Except for Europeans, Vehicle Manufacturers Ditch Diesel PlansBy Michelle Krebs March 17, 2009
By Bill Visnic
Plans to use clean-running diesel engines for U.S. passenger are being shredded almost daily as troubles in the auto industry deepen, with the latest backtracking said to be coming from Nissan Motor Co. Ltd.
Nissan confirmed in early 2008 it would launch a sophisticated 3.0-liter V6 turbodiesel -- developed by partner Renault S.A. -- for the U.S.-market Maxima flagship later this year. That plan now is likely to change, as industry sources speculate Nissan will join several other makers to recently retreat on diesel-launch strategies.
A Nissan spokesman told AutoObserver there is "no official word yet," regarding Nissan's maintaining the U.S. launch timeline for diesel-engine 2010 Maxima, but would not deny the model is likely to be delayed, if not cancelled outright.
"We're reviewing our mid-term product plans right now [some to be delayed, some potentially canceled], but nothing in concrete as yet," the spokesman added, saying the company's U.S. arm "should have some clarity in the coming weeks."
If Nissan changes course regarding the Maxima diesel, it will join others to recently drop plans for new U.S.-market diesel vehicles and engines.
General Motors Corp. drew groans from diesel promoters last week when it confirmed the company is shelving further development of a sophisticated new V8 diesel earmarked for light pickups and SUVs.
And Nissan rival Honda Motor Co. Ltd. retreated late last year from an earlier-announced plan to use its well-regarded four-cylinder turbodiesel for a U.S. market Acura TSX originally scheduled for launch this year. Honda said the diesel-powered TSX would be delayed until 2010, but since has made scant mention of the plan and has done little to dispel a belief the program in fact will be canceled (Acura did recently announce the addition of a gasoline V6 to the 2010 TSX lineup).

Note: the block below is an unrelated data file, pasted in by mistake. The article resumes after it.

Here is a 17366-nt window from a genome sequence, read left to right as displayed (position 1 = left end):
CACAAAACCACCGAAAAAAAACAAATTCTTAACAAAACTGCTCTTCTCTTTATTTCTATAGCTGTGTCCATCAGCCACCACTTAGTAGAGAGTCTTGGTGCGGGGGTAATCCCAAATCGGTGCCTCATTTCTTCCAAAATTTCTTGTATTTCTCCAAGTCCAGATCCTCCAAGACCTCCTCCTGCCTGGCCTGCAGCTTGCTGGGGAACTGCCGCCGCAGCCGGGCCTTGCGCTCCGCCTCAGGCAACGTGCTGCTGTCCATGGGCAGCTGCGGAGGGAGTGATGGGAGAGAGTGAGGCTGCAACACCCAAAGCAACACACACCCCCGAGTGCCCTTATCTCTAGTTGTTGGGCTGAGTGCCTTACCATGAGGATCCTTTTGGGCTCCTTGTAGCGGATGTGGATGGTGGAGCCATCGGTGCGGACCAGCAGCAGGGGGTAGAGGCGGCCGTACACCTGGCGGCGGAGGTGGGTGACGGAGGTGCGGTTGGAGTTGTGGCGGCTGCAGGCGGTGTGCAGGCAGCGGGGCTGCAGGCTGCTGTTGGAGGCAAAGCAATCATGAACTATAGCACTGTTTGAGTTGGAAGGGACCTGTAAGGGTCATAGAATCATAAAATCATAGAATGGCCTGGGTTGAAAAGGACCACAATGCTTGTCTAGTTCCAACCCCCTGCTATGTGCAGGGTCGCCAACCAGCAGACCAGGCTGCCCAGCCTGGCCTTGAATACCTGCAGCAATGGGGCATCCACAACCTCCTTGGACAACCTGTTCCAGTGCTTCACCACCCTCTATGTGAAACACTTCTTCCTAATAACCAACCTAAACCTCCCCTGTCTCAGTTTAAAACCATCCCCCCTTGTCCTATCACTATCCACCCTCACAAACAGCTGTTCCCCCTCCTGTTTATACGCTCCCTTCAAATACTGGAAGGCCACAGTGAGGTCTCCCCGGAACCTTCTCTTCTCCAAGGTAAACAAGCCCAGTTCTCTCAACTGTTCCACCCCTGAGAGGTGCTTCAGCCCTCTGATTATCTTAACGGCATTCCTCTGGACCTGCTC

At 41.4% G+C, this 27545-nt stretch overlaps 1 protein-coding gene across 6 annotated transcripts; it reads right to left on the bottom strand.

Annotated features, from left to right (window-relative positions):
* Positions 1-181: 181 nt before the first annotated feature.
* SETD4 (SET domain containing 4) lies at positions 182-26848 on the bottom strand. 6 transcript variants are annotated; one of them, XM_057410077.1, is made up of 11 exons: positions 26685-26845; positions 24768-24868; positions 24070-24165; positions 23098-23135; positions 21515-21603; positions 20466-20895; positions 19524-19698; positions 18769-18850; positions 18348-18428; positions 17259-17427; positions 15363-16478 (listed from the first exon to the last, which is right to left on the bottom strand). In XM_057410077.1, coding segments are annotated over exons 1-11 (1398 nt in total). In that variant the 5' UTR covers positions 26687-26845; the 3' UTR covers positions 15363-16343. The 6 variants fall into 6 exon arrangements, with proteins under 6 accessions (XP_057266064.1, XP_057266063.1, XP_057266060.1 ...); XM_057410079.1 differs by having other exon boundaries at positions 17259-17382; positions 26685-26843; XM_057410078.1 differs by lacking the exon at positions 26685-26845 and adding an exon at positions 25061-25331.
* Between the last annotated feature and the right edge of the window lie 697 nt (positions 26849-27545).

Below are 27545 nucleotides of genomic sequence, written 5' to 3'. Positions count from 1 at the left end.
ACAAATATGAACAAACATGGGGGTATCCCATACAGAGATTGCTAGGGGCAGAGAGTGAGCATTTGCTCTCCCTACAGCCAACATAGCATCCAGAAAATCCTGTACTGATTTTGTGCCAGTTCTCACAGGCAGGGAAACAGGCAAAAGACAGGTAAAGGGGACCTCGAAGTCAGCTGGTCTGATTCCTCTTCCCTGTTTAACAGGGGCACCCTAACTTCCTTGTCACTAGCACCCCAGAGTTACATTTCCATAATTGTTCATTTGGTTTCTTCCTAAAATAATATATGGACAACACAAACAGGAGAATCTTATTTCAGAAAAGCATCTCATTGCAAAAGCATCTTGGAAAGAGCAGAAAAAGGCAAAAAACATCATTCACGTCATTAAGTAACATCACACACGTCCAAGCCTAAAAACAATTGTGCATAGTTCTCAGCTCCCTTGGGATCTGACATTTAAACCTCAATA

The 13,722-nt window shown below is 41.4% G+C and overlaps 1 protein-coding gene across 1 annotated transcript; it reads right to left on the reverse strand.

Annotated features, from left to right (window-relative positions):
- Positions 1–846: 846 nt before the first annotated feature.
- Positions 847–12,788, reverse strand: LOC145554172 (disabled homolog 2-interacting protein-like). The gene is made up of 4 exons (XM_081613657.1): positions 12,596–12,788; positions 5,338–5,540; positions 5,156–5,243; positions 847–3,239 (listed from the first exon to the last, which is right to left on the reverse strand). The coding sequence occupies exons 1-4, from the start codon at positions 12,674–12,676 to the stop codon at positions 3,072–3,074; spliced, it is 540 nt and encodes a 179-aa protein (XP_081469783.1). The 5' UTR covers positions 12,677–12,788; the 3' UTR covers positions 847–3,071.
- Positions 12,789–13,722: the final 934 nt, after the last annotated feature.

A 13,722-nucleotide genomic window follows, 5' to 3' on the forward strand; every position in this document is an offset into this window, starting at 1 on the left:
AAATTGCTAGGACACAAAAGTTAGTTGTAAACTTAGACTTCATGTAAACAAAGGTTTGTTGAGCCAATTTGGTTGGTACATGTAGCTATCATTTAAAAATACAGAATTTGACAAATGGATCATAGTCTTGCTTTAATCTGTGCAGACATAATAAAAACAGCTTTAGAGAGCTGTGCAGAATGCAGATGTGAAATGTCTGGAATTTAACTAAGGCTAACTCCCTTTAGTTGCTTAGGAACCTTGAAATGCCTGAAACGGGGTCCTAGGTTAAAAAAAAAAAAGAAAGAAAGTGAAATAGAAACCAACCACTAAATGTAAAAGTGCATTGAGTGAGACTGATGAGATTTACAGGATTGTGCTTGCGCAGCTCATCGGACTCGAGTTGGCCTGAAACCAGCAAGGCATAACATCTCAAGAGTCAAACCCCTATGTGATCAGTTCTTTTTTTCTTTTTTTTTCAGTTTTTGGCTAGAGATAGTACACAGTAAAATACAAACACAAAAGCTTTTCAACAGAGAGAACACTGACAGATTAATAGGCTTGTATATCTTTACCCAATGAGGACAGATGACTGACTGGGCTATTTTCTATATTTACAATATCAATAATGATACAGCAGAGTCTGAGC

Plummeting worldwide sales and rising concerns about the high cost of the engines and their exhaust emissions systems are the primary reasons many automakers are backtracking on once-ambitious strategies to reintroduce diesel to the U.S. market. Adding to that pressure was last year's runup in diesel-fuel prices that more than erased the diesel's approximately 25 percent fuel-economy advantage compared with gasoline engines.
Although gasoline and diesel-fuel prices have subsided, diesel has yet to return to a more traditional price relationship with gasoline, causing worry the engines might not make a strong financial case with consumers.
Like GM, Ford Motor Co. also has a V8 diesel penned into the product plan for light-duty versions of its 2010 F-150 pickup, but recently has been quiet about the current status of the engine, reputedly a 4.4-liter V8 derived from a smaller V8 already used by Ford's former Land Rover unit.
Barb Samardzich, Ford's vice president, powertrain product development, told AutoObserver last fall the company was not optimistic about the prospects for diesel passenger cars in the U.S. Even before the full brunt of the world economic recession and its body blow to the auto industry, Samardzich said price pressures in non-truck segments and the high price of diesel fuel made diesel a hard sell for passenger cars.
Samardzich said the cost of the diesel engine might be tolerable, but the added cost of the emissions components to enable nationwide emissions compliancy for diesel passenger cars is the deal breaker for vehicles sold at Ford price points. "No [Ford] customer is going to pay for all that," Samardzich said.
After going to the trouble and expense to develop the sophisticated exhaust aftertreatment systems that allow for emissions compliance even for the squeaky-clean states such as California, diesel's brief time in the spotlight may now be fast eclipsed.
Only European makers remain overtly committed to the technology. Volkswagen has been selling the new diesel-powered Jetta. Audi launches in the U.S. the diesel-powered Q7 late spring, followed by the diesel A3 in the fall as a 2010 model. Mercedes-Benz has three diesel-powered U.S. models, the ML-, GL- and R-Class, while BMW currently offers a diesel-engine 3 Series sedan and a diesel-powered X5 crossover in the U.S.
Photos by Manufacturers
1 - Nissan's plans for a diesel-powered Maxima appear to be up in the air. (Courtesy of Nissan Motor Co. Ltd.)
2 - Acura TSX: diesel power once-promised, now delayed -- or ditched altogether. (Courtesy of Honda Motor Co. Ltd.)